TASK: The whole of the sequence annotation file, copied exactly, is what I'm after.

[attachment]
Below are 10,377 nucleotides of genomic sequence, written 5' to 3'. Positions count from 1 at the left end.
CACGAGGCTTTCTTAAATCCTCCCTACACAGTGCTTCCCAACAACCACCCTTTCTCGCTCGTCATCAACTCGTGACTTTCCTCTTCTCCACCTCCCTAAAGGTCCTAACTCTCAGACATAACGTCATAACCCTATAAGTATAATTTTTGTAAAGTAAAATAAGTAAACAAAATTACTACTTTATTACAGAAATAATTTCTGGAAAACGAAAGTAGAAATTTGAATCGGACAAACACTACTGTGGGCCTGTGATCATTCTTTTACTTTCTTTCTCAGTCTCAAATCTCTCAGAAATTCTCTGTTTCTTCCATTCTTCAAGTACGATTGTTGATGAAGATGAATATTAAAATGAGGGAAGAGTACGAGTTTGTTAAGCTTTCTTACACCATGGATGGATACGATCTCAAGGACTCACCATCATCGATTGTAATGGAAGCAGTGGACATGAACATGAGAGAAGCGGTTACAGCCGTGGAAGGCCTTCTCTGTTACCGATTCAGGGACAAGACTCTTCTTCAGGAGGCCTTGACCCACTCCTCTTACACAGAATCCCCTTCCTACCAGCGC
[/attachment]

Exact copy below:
Below are 10,377 nucleotides of genomic sequence, written 5' to 3'. Positions count from 1 at the left end.
CACGAGGCTTTCTTAAATCCTCCCTACACAGTGCTTCCCAACAACCACCCTTTCTCGCTCGTCATCAACTCGTGACTTTCCTCTTCTCCACCTCCCTAAAGGTCCTAACTCTCAGACATAACGTCATAACCCTATAAGTATAATTTTTGTAAAGTAAAATAAGTAAACAAAATTACTACTTTATTACAGAAATAATTTCTGGAAAACGAAAGTAGAAATTTGAATCGGACAAACACTACTGTGGGCCTGTGATCATTCTTTTACTTTCTTTCTCAGTCTCAAATCTCTCAGAAATTCTCTGTTTCTTCCATTCTTCAAGTACGATTGTTGATGAAGATGAATATTAAAATGAGGGAAGAGTACGAGTTTGTTAAGCTTTCTTACACCATGGATGGATACGATCTCAAGGACTCACCATCATCGATTGTAATGGAAGCAGTGGACATGAACATGAGAGAAGCGGTTACAGCCGTGGAAGGCCTTCTCTGTTACCGATTCAGGGACAAGACTCTTCTTCAGGAGGCCTTGACCCACTCCTCTTACACAGAATCCCCTTCCTACCAGCGC